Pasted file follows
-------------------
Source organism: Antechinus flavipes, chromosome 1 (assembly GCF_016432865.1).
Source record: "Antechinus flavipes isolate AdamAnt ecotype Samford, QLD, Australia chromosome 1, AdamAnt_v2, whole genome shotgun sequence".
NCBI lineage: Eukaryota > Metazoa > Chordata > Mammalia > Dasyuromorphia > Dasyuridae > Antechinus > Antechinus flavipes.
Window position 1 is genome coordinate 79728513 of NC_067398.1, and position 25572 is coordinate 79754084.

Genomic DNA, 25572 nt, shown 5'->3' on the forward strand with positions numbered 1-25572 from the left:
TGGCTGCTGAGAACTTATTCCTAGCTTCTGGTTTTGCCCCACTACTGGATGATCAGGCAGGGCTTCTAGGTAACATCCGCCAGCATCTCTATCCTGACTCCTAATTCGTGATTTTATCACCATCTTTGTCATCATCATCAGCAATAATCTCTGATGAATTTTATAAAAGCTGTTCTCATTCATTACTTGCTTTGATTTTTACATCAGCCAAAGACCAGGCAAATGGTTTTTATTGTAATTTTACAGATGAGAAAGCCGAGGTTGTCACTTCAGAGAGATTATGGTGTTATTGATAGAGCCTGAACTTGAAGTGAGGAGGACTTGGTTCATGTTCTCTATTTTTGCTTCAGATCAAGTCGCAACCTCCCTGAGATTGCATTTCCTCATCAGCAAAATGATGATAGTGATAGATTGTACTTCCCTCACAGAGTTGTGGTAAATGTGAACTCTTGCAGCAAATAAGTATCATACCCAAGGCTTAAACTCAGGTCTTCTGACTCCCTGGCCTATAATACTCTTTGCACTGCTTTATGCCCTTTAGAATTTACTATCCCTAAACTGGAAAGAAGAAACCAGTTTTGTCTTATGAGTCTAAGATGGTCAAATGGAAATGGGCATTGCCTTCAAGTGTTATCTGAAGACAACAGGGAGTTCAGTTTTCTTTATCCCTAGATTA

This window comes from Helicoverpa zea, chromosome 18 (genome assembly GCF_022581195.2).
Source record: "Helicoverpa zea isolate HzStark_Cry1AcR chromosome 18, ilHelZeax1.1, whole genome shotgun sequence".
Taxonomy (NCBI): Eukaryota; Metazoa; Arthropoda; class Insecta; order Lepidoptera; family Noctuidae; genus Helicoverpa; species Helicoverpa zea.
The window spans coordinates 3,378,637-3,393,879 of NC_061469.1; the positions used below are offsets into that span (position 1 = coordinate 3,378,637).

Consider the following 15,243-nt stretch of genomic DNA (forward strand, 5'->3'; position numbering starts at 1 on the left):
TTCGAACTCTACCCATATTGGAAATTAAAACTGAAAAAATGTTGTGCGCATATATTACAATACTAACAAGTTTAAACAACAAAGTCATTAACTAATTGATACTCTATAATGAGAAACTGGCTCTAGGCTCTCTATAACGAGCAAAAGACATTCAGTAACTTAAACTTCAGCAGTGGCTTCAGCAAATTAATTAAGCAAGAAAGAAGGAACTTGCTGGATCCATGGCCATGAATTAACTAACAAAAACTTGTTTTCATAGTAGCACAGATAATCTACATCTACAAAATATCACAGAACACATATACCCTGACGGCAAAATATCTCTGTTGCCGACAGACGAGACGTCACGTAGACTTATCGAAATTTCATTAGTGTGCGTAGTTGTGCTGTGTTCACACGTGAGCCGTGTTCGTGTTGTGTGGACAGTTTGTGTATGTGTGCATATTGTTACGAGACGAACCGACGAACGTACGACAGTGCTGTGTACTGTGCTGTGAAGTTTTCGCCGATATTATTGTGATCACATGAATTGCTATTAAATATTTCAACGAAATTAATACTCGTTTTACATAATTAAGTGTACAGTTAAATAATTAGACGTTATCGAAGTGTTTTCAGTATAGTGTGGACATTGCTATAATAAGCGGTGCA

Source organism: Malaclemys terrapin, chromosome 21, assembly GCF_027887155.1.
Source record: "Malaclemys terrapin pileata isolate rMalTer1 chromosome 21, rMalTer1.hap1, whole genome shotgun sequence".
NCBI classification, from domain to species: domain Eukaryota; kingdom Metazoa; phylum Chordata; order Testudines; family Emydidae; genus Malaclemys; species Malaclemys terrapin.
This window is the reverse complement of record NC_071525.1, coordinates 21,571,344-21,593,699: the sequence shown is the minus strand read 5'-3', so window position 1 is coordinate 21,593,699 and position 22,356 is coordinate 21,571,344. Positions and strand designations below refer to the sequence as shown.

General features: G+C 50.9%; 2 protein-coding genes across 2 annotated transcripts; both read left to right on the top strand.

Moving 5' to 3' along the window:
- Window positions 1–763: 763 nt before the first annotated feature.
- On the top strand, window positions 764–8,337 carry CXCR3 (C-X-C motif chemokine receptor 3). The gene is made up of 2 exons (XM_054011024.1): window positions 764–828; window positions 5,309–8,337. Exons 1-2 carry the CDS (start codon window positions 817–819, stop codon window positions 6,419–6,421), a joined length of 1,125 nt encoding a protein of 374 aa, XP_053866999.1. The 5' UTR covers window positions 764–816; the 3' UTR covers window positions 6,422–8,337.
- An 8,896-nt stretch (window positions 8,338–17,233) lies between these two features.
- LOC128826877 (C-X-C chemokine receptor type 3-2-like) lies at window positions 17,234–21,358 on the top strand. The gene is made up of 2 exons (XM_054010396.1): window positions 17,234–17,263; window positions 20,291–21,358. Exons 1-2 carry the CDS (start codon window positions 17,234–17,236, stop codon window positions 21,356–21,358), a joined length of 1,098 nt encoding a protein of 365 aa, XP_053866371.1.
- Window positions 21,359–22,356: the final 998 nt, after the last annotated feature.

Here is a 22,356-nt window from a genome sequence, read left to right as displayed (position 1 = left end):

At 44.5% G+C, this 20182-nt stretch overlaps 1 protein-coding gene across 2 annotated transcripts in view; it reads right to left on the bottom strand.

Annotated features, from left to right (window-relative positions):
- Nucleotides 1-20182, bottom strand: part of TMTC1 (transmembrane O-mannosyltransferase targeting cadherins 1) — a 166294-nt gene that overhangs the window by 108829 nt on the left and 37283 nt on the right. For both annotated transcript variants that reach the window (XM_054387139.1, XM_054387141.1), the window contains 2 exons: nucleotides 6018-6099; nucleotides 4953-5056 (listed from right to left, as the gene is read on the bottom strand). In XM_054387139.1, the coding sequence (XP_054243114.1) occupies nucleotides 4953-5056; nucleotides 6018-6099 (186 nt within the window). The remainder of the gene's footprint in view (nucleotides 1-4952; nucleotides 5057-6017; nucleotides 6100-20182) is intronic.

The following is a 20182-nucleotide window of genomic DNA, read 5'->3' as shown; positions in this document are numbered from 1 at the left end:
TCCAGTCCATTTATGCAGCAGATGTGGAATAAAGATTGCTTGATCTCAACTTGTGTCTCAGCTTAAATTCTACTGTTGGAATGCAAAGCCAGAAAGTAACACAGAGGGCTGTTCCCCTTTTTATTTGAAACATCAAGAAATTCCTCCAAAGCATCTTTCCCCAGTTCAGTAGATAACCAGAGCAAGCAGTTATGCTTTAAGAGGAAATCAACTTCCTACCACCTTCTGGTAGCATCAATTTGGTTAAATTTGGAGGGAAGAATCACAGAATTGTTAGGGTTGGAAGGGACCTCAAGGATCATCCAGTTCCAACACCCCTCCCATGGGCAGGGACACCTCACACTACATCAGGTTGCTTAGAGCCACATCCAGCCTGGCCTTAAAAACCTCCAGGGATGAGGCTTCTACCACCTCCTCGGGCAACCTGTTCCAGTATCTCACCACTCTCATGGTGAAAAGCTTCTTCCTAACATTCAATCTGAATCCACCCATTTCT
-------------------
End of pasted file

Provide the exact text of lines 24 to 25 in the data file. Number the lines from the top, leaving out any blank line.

Here is a 22,356-nt window from a genome sequence, read left to right as displayed (position 1 = left end):

At 44.5% G+C, this 20182-nt stretch overlaps 1 protein-coding gene across 2 annotated transcripts in view; it reads right to left on the bottom strand.